• The city must explore ways to increase the number of affordable housing units for people making less than 30% of Annual Mean Income (AMI). It should look at whether making free or reduced-cost land available for such projects would help to increase the number of units built;
  • The city will explore the means by which homeless people will get access to new affordable housing units (presumably so they don’t all fill up before the city has a chance to exit people from homelessness into housing);
  • The annual report (already a requirement in the current bill) will also include labor statistics and data on other state and local funding sources leveraged to extend the impact of the head tax;
  •  The city will hire an independent economist to analyze and report on the impacts of the head tax;
  • the city will ask the State Legislature to increase the funds in the State Housing Trust Fund.

A separate amendment, offered by Sawant, would call out explicitly that none of the head tax revenues shall be spent to fund removals of unsanctioned encampments (aka “sweeps”).

These amendments hit on most of the issues raised on Wednesday that appeared to be essential to building broader support for the tax with the Mayor and at least some of the fence-sitting Council members. However, given that at least two Council members (Juarez and Harrell) are concerned that $500 per employee is too high, it’s interesting that there isn’t an amendment (yet) to lower that figure. The Seattle Times is reporting this evening that Durkan has floated her own proposal at $250 per employee, and that Harrell, Juarez, Bagshaw and Johnson support it.

Two of Sawant’s three amendments are likely non-starters, intended to score political points with her base and as fodder for finger-wagging at her colleagues: doubling the tax, and prohibiting funds from being spent on removing unsanctioned encampments.

Herbold’s Amendment 1 is interesting in that it combines two ideas that could easily be separated: dumping the payroll tax, and adding a sunset provision. The latter probably has wide support; the former may not, as the feedback from the business community has been split on the issue (and both tax options generate the same revenue).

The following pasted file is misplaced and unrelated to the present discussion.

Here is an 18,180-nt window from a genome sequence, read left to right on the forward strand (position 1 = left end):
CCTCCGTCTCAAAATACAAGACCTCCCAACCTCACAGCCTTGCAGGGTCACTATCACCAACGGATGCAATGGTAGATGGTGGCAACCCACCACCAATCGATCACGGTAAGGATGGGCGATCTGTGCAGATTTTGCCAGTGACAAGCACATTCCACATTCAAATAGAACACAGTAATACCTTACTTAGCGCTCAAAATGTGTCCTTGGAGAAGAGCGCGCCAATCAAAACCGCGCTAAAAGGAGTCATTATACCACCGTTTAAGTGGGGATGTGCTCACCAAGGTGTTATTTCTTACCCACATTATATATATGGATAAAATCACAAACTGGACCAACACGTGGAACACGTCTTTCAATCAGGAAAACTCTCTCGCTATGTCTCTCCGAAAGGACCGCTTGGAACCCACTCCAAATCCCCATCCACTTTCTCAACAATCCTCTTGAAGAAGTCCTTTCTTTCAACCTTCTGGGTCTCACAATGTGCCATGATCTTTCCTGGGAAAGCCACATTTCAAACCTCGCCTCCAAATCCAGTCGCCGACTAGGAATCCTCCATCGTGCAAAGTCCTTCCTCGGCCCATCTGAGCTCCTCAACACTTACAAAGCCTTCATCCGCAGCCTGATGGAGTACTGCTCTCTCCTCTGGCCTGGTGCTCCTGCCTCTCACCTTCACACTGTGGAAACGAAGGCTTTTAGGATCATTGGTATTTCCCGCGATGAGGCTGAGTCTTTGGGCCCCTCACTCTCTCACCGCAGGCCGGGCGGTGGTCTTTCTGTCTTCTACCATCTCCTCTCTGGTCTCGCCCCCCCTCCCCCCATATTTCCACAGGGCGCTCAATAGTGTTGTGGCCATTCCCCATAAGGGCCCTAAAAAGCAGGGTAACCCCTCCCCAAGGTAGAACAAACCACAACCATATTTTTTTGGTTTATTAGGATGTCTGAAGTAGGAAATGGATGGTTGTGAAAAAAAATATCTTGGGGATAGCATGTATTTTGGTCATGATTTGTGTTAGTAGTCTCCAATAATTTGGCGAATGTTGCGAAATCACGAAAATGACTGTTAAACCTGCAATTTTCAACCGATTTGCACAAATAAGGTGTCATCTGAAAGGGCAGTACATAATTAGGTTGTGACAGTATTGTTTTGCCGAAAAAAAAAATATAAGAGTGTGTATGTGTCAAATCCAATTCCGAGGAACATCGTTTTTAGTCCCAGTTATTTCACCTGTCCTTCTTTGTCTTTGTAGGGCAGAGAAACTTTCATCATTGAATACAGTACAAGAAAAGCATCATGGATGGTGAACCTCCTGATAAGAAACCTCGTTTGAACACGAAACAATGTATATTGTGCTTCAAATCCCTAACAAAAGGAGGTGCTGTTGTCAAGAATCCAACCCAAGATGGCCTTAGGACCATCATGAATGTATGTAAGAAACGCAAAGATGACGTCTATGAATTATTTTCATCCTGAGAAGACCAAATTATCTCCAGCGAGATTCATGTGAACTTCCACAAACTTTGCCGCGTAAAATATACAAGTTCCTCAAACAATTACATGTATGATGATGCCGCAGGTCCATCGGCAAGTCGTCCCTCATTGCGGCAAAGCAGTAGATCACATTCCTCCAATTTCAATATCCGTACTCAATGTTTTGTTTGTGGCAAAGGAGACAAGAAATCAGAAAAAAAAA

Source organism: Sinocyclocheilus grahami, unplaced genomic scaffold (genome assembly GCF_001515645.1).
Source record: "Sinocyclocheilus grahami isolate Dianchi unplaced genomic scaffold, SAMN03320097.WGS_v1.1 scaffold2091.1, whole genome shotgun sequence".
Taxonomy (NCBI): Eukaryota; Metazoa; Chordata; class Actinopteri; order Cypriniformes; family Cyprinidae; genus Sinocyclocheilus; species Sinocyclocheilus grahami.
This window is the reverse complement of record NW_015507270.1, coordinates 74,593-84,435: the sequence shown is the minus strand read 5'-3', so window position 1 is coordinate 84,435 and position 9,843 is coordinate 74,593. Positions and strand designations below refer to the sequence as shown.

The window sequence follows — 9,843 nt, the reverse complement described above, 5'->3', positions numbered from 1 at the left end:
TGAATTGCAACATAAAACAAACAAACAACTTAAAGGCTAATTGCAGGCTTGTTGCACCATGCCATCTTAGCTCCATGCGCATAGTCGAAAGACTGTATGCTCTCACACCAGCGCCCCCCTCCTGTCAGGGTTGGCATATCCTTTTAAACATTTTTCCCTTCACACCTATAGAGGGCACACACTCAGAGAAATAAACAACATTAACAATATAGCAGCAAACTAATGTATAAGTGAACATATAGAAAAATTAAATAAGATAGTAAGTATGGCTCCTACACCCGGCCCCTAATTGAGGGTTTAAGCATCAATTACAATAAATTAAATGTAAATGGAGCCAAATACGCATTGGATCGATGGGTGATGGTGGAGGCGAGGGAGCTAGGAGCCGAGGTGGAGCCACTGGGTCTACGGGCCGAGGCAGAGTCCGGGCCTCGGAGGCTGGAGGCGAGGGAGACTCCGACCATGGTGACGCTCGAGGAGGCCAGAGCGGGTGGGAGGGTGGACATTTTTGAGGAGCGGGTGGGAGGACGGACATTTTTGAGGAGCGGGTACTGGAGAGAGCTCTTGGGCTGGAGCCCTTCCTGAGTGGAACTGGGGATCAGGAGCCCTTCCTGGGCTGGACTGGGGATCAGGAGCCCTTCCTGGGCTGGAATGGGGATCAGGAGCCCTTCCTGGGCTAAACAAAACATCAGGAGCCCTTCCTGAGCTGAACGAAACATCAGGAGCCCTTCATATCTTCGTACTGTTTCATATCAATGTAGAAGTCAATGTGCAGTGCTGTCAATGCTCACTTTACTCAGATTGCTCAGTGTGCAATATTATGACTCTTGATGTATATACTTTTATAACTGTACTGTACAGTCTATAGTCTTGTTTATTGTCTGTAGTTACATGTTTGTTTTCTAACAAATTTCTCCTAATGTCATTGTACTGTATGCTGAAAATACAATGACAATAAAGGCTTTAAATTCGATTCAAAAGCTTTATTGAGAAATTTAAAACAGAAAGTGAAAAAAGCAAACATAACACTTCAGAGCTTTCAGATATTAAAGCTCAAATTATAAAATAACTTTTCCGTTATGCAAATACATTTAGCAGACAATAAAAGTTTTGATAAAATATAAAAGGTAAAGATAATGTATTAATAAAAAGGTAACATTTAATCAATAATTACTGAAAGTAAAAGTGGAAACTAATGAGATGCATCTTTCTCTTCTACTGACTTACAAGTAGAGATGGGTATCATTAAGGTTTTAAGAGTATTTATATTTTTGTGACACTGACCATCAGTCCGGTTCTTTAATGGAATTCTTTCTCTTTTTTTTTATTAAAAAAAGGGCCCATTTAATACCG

It will also be interesting to see how the Council responds to the idea of removing the 75%/20% guidance in the spending plan. Prioritizing new housing has been a big selling point for the tax, and there may be nervousness among the Council members to giving the executive branch too much flexibility — especially since the implementation plan is due after the 2019 budget is completed in November. Confidence in the Human Services Department is not high within the Council right now — thus the insistence on the oversight committee — and it would be strange if it were to issue HSD a blank check.

If the Council gets through all of these amendments tomorrow (and any additional last-minute ones), it will vote the two bills out of committee with a recommendation for the full Council to approve them. That final vote could come as soon as Monday, but it would require the Council to suspend two of its rules:

  • Only bills passed out of committee by noon on Thursday are permitted to come up for final vote the following Monday; otherwise they need to wait an additional week.
  • Bills passed out of committee with a divided vote (i.e. not unanimous) are required to wait an additional week before they can be brought up for final vote.

Both of these rules are intended to ensure that all of the Council members — particularly those who did not participate in the committee deliberations and vote — have ample opportunity to read the legislation, discuss it with colleagues, and consider the issues. But in this case, all nine Council members have been involved at the committee level, and the vote to pass it out of committee tomorrow will almost certainly be identical to the final vote in the Full Council meeting; delaying it a week accomplishes little. The final vote is more likely to get delayed if some Council members want to continue working on additional amendments and can’t finish that work by Monday, or if the Council believes that Mayor Durkan will veto the bill and it doesn’t have a veto-proof majority. And we will need to wait until tomorrow to see how those issues play out.